Higher Education Must Finds Ways To Do More With Less

Pennsylvania’s public owned universities have increased tuition to splurge on skyrocketing administrative costs, recreation centers, and a golf simulator

HARRISBURG — Republican Party of Pennsylvania Chairman Rob Gleason released the following statement in support of Governor Tom Corbett’s budget proposal.

“After inheriting a $4 billion dollar budget gap, Governor Corbett has fought to reign in wasteful spending across the board to get our Commonwealth off of its current unsustainable fiscal course and back on the path to prosperity. Public universities are an important place to invest funds, but it’s clear that based on how they have spent taxpayer dollars in the past, the system has plenty of room for reform,” Chairman Rob Gleason said.

“If you think that government subsidies have lowered tuition for our students, think again. Over the past decade, taxpayers have spent over $4.8 billion dollars on higher education funding, while these universities have actually increased tuition by 45% as Pennsylvania students are struggling with higher than average debt which, in 2009, totaled to more than $27,000 per graduate.

“College is not only getting more expensive, colleges are also keeping students in school longer than the traditional four year program. If you think these taxpayer dollars have been allocated based on performance, think again. At the 14 state owned universities, 69% of students do not graduate in four years. Two-thirds of these universities’ revenue goes towards services outside of the classroom, like a golf simulator, and now is just not the time for amenities. Our children deserve better, and we need to begin the conversation to revamp our current system into one that benefits students, parents and institutions, in that order.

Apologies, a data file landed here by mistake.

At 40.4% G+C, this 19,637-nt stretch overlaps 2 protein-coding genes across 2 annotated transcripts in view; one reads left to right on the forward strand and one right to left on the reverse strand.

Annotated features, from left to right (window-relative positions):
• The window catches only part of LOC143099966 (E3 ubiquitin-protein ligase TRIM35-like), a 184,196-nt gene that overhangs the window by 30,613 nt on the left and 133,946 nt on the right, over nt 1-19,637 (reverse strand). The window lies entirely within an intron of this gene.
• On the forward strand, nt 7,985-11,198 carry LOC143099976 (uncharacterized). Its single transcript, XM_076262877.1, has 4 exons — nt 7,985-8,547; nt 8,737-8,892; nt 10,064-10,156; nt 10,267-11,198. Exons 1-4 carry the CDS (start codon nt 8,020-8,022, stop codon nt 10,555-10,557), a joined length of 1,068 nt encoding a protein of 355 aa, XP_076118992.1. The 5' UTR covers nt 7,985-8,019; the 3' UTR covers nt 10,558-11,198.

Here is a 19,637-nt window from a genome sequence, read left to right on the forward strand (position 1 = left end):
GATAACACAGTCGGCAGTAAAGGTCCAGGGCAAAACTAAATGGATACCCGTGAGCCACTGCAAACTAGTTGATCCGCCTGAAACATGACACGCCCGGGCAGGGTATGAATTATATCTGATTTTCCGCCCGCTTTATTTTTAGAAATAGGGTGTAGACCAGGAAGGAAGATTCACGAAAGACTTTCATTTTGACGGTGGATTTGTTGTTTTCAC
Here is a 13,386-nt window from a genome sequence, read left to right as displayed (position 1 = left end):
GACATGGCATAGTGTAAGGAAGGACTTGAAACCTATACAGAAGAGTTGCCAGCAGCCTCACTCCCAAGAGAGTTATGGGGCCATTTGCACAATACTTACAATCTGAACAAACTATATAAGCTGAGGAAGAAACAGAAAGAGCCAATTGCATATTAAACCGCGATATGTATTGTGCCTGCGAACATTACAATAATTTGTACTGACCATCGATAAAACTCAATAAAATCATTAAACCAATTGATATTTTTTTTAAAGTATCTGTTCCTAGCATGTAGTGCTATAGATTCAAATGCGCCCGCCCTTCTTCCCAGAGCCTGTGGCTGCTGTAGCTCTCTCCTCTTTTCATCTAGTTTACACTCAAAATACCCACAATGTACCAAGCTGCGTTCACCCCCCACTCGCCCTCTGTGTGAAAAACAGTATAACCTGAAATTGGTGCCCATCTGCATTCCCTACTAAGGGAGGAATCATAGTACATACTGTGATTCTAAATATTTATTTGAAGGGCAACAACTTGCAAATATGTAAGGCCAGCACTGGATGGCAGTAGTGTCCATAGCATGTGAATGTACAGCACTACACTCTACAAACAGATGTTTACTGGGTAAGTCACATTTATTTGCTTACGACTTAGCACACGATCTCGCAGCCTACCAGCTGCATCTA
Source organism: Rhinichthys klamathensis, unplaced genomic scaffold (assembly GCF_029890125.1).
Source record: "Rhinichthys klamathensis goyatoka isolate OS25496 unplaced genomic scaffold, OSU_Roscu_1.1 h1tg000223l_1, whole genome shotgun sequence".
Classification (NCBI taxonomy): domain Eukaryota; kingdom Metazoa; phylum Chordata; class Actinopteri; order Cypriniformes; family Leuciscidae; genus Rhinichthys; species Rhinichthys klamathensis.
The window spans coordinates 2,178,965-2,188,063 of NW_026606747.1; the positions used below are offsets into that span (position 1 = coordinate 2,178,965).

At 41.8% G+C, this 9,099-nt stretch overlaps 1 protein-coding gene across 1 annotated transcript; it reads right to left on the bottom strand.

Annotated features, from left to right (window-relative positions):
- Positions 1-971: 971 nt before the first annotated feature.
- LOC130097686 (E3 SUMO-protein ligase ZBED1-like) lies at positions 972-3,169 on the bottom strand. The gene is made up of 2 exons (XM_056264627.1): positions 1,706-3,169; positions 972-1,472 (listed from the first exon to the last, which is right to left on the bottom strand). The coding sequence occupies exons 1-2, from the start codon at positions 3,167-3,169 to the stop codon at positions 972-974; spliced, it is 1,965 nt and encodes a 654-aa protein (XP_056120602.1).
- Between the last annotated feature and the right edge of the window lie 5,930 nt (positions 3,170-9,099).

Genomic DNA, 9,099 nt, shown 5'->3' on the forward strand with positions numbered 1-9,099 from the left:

“In stark contrast to the past eight years, Governor Corbett’s 2011-2012 budget addresses the reforms necessary in higher education funding, understanding that money can’t be thrown at a problem to fix it. Our higher educational institutions need to be partners in reform in making cost cutting decisions that give our children the opportunity to receive first-class education here Pennsylvania that prepares them to enter the workforce without breaking their banks. Governor Corbett’s budget begins this meaningful conversation and the Republican Party of Pennsylvania fully supports it,” Gleason said.

The following excerpts are from the Commonwealth Foundation’s policy point, “Higher Education Spending and Performance.”

Ballooning Tuition

Tuition at public universities has ballooned, despite taxpayer support. Taxpayers provided nearly $3.5 billion to Penn State over the last decade while tuition doubled to $15,250.The University of Pittsburgh received about $1.7 billion in direct taxpayer subsidies over the last ten years, while more than doubling tuition to $14,936.

Low Four-Year Graduation Rates

Taxpayers subsidize universities regardless of their performance. The percentage of students enrolling who don’t graduate in four years ranges from 42% to 89% at Pennsylvania’s public universities. At Pennsylvania State System of Higher Education Schools, 69% of students don’t graduate in 4 years.”

Skyrocketing Administrative Costs

Administrative costs at universities throughout the commonwealth have skyrocketed. Penn State increased administrative staff per student by 70.8% between 1993 and 2007. The University of Pittsburgh increased administrative staff by 54.7%, according to a Goldwater Institute study. About two-thirds of SSHE revenue (tuition and taxes) goes towards services and auxiliary functions outside the classroom.

IUP’s Golf Simulator, Courtesy of Pennsylvania Taxpayers

IUP invested in a new recreation center including a golf simulator with 52 different golf courses. And former President Tony Atwater set a SSHE spending record on food, travel, and residential costs, totaling more than $400,000 in 5 years.